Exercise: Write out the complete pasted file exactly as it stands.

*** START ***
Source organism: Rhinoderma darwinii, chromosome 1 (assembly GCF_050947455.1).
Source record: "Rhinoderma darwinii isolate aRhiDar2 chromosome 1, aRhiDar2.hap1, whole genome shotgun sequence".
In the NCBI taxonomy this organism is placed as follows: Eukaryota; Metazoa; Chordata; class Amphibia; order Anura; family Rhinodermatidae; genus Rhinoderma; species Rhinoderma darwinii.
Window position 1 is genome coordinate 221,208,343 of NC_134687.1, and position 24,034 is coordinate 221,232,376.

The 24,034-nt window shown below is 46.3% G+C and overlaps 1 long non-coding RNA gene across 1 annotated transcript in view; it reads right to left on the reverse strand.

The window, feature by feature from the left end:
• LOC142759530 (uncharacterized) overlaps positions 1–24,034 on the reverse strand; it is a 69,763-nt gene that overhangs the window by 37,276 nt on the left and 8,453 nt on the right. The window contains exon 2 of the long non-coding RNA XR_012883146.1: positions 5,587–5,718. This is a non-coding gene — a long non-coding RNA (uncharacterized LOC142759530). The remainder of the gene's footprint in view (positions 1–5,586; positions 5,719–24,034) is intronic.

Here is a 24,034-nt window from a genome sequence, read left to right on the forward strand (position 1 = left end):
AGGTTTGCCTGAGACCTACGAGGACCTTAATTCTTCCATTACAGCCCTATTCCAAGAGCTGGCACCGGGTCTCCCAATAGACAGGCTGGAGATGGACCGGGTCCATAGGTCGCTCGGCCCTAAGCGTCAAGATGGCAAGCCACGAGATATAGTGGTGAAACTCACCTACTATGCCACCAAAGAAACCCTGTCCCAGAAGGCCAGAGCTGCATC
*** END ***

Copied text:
Source organism: Rhinoderma darwinii, chromosome 1 (assembly GCF_050947455.1).
Source record: "Rhinoderma darwinii isolate aRhiDar2 chromosome 1, aRhiDar2.hap1, whole genome shotgun sequence".
In the NCBI taxonomy this organism is placed as follows: Eukaryota; Metazoa; Chordata; class Amphibia; order Anura; family Rhinodermatidae; genus Rhinoderma; species Rhinoderma darwinii.
Window position 1 is genome coordinate 221,208,343 of NC_134687.1, and position 24,034 is coordinate 221,232,376.

The 24,034-nt window shown below is 46.3% G+C and overlaps 1 long non-coding RNA gene across 1 annotated transcript in view; it reads right to left on the reverse strand.

The window, feature by feature from the left end:
• LOC142759530 (uncharacterized) overlaps positions 1–24,034 on the reverse strand; it is a 69,763-nt gene that overhangs the window by 37,276 nt on the left and 8,453 nt on the right. The window contains exon 2 of the long non-coding RNA XR_012883146.1: positions 5,587–5,718. This is a non-coding gene — a long non-coding RNA (uncharacterized LOC142759530). The remainder of the gene's footprint in view (positions 1–5,586; positions 5,719–24,034) is intronic.

Here is a 24,034-nt window from a genome sequence, read left to right on the forward strand (position 1 = left end):
AGGTTTGCCTGAGACCTACGAGGACCTTAATTCTTCCATTACAGCCCTATTCCAAGAGCTGGCACCGGGTCTCCCAATAGACAGGCTGGAGATGGACCGGGTCCATAGGTCGCTCGGCCCTAAGCGTCAAGATGGCAAGCCACGAGATATAGTGGTGAAACTCACCTACTATGCCACCAAAGAAACCCTGTCCCAGAAGGCCAGAGCTGCATC